She is raising money for StudentsFirst hand over fist from the likes of Broad, Ted Forstmann, and Julian Robertson, though hiding behind the confidentiality strictures applicable to 501(c)(4)s, Rhee isn’t disclosing her sources of support. Rhee’s nonprofit is “raising money for Goliath,” says Ravitch. Where will it all lead? Her simplistic anti-union solutions don’t make sense (if unions were the problem, the minimally unionized South would have the best public school teachers). One hopes that those children’s organizations that Rhee manages not to recognize stand up to her ideological and defend the interests of children – and their families and teachers – that Rhee won’t.—Rick Cohen

  • David Cearley

    Say what you will about Ms Rhee, but unions exist for the sole purpose of extracting the maximum level of $$ and benefits from the districts and taxpayers paying teacher’s salaries. As the head of the teacher’s union once said, when students start paying dues, he’ll be happy to represent them. Much of the vitriol leveled lately isn’t toward teachers I’n general, but the unions who protect the incompetent or criminal, and through union seniority rules, ensure that the most experienced teachers don’t have to work in schools whose students need the most help. School districts extract exorbitant taxes from citizens and with the teacher’s unions, hold monopoly power over which public schools students must attend. Unions block every effort to measure teacher effectiveness, force good teachers to work with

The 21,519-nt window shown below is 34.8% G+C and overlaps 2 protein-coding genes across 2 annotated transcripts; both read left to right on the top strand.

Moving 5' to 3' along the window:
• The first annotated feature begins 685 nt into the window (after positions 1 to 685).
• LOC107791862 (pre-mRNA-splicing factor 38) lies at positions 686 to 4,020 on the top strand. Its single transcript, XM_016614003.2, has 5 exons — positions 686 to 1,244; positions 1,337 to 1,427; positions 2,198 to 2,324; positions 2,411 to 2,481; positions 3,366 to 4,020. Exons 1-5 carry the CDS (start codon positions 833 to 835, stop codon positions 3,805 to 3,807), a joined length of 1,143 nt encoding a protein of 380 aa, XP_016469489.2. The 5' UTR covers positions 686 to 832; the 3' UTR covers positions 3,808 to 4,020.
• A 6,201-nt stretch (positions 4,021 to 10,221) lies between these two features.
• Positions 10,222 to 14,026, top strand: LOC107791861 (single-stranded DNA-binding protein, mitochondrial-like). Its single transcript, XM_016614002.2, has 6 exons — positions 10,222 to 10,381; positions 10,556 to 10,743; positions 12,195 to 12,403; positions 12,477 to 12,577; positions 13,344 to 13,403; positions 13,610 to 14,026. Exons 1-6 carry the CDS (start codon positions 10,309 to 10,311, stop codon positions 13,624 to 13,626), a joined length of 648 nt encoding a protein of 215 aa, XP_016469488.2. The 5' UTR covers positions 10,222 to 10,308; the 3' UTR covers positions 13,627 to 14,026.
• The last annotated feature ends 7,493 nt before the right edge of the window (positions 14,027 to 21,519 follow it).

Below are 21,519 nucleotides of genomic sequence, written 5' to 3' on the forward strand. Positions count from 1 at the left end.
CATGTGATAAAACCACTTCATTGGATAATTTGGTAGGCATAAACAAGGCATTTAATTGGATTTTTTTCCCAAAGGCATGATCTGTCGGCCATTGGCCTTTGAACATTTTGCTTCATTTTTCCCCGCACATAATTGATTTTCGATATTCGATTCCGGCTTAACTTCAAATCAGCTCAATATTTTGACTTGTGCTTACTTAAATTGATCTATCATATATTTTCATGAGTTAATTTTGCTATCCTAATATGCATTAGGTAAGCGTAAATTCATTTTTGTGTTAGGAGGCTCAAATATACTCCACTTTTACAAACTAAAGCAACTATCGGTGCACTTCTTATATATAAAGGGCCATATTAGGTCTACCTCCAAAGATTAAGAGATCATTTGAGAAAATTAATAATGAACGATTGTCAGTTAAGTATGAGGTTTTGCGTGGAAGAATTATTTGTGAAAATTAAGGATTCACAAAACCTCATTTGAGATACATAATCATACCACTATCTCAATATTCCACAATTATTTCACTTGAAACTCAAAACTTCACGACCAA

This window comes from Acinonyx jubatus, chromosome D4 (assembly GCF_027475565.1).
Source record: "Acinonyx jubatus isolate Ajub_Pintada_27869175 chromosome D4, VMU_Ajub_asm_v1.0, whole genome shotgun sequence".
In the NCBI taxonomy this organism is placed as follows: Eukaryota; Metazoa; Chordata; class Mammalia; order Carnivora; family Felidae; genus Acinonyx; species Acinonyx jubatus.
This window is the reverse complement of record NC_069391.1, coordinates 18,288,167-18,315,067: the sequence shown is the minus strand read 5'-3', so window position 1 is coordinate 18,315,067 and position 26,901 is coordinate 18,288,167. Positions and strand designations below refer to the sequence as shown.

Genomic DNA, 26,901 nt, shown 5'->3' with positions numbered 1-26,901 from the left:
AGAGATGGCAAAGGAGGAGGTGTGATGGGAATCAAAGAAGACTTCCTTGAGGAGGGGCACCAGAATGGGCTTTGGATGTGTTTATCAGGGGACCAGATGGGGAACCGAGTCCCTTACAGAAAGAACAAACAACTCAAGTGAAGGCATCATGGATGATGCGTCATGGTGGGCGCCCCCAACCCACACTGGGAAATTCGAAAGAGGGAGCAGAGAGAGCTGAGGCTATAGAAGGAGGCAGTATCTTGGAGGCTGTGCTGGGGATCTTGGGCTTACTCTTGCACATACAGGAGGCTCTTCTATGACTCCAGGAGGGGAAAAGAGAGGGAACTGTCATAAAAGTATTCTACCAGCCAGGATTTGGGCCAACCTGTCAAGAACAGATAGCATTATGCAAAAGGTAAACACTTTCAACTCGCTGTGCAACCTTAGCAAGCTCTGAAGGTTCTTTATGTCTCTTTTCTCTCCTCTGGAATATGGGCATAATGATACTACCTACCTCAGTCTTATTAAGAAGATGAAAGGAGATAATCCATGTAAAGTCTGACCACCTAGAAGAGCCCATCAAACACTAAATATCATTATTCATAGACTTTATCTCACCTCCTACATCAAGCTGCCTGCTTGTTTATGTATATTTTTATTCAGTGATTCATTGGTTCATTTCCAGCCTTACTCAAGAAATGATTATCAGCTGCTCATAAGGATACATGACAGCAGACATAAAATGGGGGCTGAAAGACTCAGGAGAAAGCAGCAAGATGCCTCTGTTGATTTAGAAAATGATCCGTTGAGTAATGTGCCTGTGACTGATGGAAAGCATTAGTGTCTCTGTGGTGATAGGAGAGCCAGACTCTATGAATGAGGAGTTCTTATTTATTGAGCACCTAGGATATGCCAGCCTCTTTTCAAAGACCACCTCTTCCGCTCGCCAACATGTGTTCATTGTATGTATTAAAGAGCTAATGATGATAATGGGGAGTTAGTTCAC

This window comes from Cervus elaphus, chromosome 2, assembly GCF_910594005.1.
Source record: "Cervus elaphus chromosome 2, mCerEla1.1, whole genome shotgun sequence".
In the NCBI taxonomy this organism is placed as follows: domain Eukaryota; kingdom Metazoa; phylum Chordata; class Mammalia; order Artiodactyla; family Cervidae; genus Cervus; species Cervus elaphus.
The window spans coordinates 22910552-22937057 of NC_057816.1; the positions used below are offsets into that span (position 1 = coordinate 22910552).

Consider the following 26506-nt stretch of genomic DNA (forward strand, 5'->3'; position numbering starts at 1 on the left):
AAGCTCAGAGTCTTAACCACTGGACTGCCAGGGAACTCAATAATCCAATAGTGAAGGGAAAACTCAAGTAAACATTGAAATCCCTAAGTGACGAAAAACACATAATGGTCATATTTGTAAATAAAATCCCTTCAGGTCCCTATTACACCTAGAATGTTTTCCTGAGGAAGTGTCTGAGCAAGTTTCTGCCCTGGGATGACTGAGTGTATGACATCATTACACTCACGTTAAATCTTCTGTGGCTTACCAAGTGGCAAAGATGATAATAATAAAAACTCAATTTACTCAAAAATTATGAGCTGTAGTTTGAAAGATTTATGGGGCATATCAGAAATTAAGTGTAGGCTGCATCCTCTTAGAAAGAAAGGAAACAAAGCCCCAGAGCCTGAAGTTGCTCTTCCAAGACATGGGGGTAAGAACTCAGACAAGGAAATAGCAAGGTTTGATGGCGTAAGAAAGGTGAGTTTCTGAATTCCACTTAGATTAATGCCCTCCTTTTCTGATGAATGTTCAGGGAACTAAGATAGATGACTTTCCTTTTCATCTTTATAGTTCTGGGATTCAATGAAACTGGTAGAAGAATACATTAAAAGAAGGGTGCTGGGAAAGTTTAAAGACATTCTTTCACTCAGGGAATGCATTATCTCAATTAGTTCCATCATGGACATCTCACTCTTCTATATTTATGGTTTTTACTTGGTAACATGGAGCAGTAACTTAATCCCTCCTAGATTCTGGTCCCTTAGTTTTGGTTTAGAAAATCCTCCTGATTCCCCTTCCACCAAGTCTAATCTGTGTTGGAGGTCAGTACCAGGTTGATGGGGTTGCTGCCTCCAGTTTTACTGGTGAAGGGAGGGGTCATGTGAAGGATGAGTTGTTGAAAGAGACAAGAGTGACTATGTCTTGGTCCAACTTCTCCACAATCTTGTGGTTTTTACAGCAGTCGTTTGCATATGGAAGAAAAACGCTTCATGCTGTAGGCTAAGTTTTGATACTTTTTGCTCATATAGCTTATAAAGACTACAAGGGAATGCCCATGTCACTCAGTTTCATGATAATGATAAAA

poor students, fire the incompetent, discipline the marginal or even fire the criminal. Children and their families pay the bills, yet have zero choice, and virtually zero power. Ms Rhee is attempting to bring some balance of power back to public schools, and expose the serious disfunctions of our current system. Even if she is a complete failure, she’s doing more for students than any of the teacher’s unions and their democrat politician enablers, who care primarily about power and the power that comes fmild hundreds if millions I’n dues kicked back to democrats to draft rules that keep their gravy train running.

  • doxazosin